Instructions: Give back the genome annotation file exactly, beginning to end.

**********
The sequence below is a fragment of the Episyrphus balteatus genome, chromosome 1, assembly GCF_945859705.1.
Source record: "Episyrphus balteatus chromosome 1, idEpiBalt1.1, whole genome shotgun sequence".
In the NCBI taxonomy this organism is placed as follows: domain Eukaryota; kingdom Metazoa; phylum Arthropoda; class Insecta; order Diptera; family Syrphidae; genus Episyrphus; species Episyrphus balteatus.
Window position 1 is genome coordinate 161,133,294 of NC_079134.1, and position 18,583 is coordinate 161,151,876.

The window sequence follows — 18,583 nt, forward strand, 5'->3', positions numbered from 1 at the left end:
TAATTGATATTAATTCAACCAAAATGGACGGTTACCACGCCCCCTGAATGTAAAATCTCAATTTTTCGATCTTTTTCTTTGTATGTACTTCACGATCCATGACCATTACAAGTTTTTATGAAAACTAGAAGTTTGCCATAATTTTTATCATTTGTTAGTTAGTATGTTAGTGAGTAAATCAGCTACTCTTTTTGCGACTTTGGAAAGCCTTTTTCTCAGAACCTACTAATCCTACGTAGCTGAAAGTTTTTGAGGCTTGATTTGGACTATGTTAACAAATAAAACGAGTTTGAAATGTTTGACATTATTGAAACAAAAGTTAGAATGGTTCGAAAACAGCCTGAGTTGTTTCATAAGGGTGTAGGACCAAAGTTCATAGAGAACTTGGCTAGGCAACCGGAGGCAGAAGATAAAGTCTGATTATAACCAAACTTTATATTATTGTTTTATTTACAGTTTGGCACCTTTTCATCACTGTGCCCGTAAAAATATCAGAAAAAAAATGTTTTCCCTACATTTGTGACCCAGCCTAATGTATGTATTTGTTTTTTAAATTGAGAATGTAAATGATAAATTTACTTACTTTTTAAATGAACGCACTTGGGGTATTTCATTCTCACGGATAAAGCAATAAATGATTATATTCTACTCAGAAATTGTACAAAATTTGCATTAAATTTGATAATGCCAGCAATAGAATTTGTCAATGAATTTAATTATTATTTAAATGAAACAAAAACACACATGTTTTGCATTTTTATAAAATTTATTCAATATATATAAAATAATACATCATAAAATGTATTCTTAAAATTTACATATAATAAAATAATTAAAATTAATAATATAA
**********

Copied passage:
The sequence below is a fragment of the Episyrphus balteatus genome, chromosome 1, assembly GCF_945859705.1.
Source record: "Episyrphus balteatus chromosome 1, idEpiBalt1.1, whole genome shotgun sequence".
In the NCBI taxonomy this organism is placed as follows: domain Eukaryota; kingdom Metazoa; phylum Arthropoda; class Insecta; order Diptera; family Syrphidae; genus Episyrphus; species Episyrphus balteatus.
Window position 1 is genome coordinate 161,133,294 of NC_079134.1, and position 18,583 is coordinate 161,151,876.

The window sequence follows — 18,583 nt, forward strand, 5'->3', positions numbered from 1 at the left end:
TAATTGATATTAATTCAACCAAAATGGACGGTTACCACGCCCCCTGAATGTAAAATCTCAATTTTTCGATCTTTTTCTTTGTATGTACTTCACGATCCATGACCATTACAAGTTTTTATGAAAACTAGAAGTTTGCCATAATTTTTATCATTTGTTAGTTAGTATGTTAGTGAGTAAATCAGCTACTCTTTTTGCGACTTTGGAAAGCCTTTTTCTCAGAACCTACTAATCCTACGTAGCTGAAAGTTTTTGAGGCTTGATTTGGACTATGTTAACAAATAAAACGAGTTTGAAATGTTTGACATTATTGAAACAAAAGTTAGAATGGTTCGAAAACAGCCTGAGTTGTTTCATAAGGGTGTAGGACCAAAGTTCATAGAGAACTTGGCTAGGCAACCGGAGGCAGAAGATAAAGTCTGATTATAACCAAACTTTATATTATTGTTTTATTTACAGTTTGGCACCTTTTCATCACTGTGCCCGTAAAAATATCAGAAAAAAAATGTTTTCCCTACATTTGTGACCCAGCCTAATGTATGTATTTGTTTTTTAAATTGAGAATGTAAATGATAAATTTACTTACTTTTTAAATGAACGCACTTGGGGTATTTCATTCTCACGGATAAAGCAATAAATGATTATATTCTACTCAGAAATTGTACAAAATTTGCATTAAATTTGATAATGCCAGCAATAGAATTTGTCAATGAATTTAATTATTATTTAAATGAAACAAAAACACACATGTTTTGCATTTTTATAAAATTTATTCAATATATATAAAATAATACATCATAAAATGTATTCTTAAAATTTACATATAATAAAATAATTAAAATTAATAATATAA